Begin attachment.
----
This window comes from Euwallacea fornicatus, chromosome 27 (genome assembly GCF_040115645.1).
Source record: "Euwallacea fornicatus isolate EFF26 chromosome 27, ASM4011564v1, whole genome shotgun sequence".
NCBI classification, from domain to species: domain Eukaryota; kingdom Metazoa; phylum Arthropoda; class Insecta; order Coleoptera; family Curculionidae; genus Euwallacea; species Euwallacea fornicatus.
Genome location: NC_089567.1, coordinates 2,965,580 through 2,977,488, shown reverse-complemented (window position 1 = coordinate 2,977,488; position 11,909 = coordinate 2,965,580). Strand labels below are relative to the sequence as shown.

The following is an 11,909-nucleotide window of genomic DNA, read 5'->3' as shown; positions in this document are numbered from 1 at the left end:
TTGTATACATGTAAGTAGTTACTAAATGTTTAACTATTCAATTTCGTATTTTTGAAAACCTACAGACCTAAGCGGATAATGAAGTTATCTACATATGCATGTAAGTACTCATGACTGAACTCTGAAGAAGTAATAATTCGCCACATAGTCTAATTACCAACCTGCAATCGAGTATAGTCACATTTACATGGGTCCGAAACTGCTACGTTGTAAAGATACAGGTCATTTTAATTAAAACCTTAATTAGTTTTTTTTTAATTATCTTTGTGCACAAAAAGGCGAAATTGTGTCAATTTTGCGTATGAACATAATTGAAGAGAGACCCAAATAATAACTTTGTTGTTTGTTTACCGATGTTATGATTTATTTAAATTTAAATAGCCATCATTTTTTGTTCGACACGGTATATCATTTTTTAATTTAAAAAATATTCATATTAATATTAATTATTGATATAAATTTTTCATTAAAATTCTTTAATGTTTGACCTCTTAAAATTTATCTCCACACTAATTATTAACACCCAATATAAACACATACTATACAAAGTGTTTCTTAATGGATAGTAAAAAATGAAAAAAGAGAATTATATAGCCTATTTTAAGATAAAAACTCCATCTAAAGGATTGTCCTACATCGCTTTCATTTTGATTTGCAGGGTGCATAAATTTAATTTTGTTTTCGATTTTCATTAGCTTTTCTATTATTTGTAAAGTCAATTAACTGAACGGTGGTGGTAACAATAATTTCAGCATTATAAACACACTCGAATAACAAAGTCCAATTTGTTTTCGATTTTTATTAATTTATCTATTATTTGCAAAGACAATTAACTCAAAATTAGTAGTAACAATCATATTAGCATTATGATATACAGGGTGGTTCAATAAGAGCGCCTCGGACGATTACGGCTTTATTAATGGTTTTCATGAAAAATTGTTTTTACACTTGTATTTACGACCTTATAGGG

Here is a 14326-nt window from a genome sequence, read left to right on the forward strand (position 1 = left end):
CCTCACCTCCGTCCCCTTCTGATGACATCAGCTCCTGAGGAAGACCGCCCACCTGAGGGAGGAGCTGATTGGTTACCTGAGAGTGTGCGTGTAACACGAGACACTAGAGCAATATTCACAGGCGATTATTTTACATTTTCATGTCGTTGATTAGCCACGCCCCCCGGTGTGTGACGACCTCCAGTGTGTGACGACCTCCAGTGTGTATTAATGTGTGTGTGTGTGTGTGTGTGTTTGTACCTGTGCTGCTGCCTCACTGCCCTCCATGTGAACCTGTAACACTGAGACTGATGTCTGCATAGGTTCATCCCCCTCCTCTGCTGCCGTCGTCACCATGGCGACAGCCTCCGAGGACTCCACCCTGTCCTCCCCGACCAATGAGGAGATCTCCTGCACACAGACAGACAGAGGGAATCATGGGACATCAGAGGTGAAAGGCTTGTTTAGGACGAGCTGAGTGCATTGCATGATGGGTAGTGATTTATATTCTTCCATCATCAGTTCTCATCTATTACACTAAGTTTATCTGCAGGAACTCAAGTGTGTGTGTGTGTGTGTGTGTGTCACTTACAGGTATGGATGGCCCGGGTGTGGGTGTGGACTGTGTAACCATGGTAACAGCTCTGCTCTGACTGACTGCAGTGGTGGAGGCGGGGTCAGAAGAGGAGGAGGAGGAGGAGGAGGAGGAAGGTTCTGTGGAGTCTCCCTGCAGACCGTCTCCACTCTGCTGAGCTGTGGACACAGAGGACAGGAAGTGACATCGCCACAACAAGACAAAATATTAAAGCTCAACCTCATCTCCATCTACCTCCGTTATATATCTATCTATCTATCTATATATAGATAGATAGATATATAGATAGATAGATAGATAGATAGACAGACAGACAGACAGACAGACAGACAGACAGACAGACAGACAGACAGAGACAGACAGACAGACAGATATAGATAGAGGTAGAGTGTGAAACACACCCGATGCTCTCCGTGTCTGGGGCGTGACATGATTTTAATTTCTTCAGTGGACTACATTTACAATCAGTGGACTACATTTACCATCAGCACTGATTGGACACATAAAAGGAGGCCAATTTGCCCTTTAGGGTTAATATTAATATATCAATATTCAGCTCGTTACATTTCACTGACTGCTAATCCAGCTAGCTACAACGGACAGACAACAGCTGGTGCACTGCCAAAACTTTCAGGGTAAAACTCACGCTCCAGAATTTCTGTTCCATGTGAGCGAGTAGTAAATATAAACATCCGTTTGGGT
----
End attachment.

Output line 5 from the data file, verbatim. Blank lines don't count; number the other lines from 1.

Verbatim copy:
The following is an 11,909-nucleotide window of genomic DNA, read 5'->3' as shown; positions in this document are numbered from 1 at the left end: